It started again the other night. That was when an irresistible urge to travel into the further reaches of Eastern Europe suddenly possessed me. This was caused by nothing more than a short entry in Wikipedia. While researching a blog post on the Ossolineum, I happened upon the entry for the House of Ossoliński , a family of powerful Polish aristocrats who were at the height of their wealth and fame during the Renaissance. The following sentence related back to that time and gripped my imagination: “The Ossolinski’s castle was reputedly the biggest in Europe prior to the building of Versailles. Its name was ‘Krzyżtopór’ (“The Battle Axe of The Cross”).” Suddenly I was transformed. My pulse quickened, as I was seized by a yearning to visit Krzyżtopór castle. To be the biggest castle in Europe at one time was notable, but to be mentioned in the same sentence as Versailles was an outright honor. Questions came to mind immediately: Where was this castle? Was there anything left to see? What was its history? Why had I never heard of it? How could I get there? After a few seconds this question morphed into not if, but when would I get there? In my imagination I was on already on my way.
A Sizeable Achievement – Accessing Krzyżtopór
Researching the location of Krzyżtopór Castle I expected it to be off the beaten path, in a remote, rural backwater untouched by modern tourism. There was some truth to this. It is situated in the southeastern part of Poland, in one of its least visited regions. On the other hand, the castle turned out to be located not that far from the top tourist destination in the country. By road Krzyżtopór is 140 kilometers or a two and a half hour drive away from Krakow, the beautifully preserved, former royal capital of the Polish Kingdom. A day trip from the city to the castle was doable. With a generally accessible location, my suspicion was aroused as to why the castle was pretty much unknown. Perhaps nothing was left except for scant ruins.
I discovered that presently, Krzyżtopór did consist of “ruins” but because of its size, the castle redefined that term. The sheer scale of the ruins as they exist today is bigger than most intact castles in Europe. The interior areas, which historically suffered the worst damage, were hollowed out by invaders and pillagers long ago, but there is still much left to see. Considering the original size of the castle’s interior it is hardly surprising so much of it still remains today. The castle was estimated to have 750,000 square feet of room space. This is equivalent to 350 average sized American homes. As for the outer walls these stretch nearly half a mile and are almost completely intact. The moat and bastions are also in pretty good condition. It is hard to believe the castle has not achieved greater notoriety.
Gigantic, Austere and Lonely – An Ill-Fated Castle
Krzyżtopór castle has been resigned to the touristic and historical netherworld, but why is this? To put it simply, the history of Krzyżtopór Castle is the antithesis of the size and scale of the actual structure. It is defined more by mystery than hard facts, the unknown outweighs the known. While mysteries usually attract interest, in this case too much is open to question. No one knows when construction began or who the original architect of the castle was. It took at least a quarter century just to build it, but the interiors were never completed. This is because the castle’s “historical” period – when it acted as a fully functioning residence – lasted a mere eleven years. Krzyżtopór Castle was ill-fated almost from the start. A year after its completion, the founder Krzyzsztof Ossoliński died. He had bequeathed the castle to his son Kryzsztof Baldwin who was killed at the Battle of Zboriv against the Cossacks and Tatars in 1649, only five years after inheriting the castle. The next tenants were just as unlucky. In 1655 the castle was taken and pillaged by the Swedes.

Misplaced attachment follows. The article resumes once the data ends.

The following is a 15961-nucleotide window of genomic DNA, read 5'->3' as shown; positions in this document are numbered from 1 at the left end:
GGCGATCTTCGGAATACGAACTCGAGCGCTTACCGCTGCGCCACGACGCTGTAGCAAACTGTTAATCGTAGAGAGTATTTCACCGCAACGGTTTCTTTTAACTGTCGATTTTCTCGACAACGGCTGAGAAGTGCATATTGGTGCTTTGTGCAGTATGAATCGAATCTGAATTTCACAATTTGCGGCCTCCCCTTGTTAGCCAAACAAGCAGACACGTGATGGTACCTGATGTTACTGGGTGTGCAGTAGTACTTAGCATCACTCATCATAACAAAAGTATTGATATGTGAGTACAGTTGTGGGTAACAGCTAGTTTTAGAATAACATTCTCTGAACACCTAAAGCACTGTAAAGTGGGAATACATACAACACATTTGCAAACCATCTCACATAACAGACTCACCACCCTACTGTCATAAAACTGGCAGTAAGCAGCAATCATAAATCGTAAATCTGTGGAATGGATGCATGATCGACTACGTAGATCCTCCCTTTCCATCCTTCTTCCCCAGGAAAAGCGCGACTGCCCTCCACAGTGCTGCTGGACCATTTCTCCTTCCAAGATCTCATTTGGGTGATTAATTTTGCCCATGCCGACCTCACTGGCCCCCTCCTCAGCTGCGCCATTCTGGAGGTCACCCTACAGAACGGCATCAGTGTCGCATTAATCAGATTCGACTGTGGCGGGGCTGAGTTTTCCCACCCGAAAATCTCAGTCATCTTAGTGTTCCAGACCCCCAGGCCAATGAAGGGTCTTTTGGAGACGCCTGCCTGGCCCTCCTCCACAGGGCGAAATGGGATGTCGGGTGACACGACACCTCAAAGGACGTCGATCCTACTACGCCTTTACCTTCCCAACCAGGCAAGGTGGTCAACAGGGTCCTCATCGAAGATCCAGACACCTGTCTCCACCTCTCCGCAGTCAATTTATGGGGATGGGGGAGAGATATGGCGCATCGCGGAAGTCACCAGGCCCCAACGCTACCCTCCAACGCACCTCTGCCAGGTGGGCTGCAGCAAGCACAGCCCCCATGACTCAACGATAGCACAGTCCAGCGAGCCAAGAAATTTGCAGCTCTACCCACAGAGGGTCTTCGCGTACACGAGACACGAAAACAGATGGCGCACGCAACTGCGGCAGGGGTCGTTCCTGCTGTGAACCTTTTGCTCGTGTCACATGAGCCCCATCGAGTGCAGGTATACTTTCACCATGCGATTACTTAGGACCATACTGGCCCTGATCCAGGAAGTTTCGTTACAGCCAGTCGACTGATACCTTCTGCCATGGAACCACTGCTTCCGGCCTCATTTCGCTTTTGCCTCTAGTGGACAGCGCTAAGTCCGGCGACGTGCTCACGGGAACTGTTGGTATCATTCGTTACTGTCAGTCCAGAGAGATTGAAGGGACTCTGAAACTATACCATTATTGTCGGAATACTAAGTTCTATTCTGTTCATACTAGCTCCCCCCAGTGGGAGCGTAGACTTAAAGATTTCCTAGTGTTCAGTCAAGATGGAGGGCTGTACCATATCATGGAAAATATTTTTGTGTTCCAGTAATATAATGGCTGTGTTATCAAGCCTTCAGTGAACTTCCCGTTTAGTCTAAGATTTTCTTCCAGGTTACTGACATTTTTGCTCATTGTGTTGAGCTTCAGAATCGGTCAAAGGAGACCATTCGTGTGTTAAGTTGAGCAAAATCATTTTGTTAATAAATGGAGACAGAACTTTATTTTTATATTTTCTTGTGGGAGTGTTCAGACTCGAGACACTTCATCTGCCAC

The Swedes took all the castle’s valuables. They also did lasting damage to historical knowledge concerning the castle, as they stole its library and family archives. These were hauled off to Sweden, where they subsequently vanished. The Swedish occupation of Krzyżtopór did not last, but it led to a new era in the castle’s history. Restoring the entire structure was too costly for even the wealthiest of aristocrats. Those who owned the castle decided to use parts of it as a residence. Unfortunately for these residents, the castle was always in an area that was riven by geo-political fighting between East and West. More invasions of the area and occupations of the castle ruins were to come. Ironically the size and stature of Krzyżtopór acted as a deterrent to both reconstruction and destruction. The ruins of the castle were just too extensive. They stood for centuries isolated in the Polish countryside, gigantic, austere and lonely.
The Obscure and the Unknowable – Traveling to a Castle, Traveling to Myself
After finishing my research on Krzyżtopór Castle I have resigned myself to the fact that a complete understanding of the architectural and human history of the castle is out of the question. That really is not the point. The castle for me has acted as a stimulus to travel deep into the Polish countryside, to both visit the ruins and fulfill a longing for the obscure and unknowable. The obstacles to accessing the castle have stimulated my interest. There is something inspiring about a place that leaves so many questions unanswered, that can never be made complete or whole. That will forever be lacking. I have to visit Krzyżtopór Castle for the simple reason, that by learning about it, I will learn more about myself.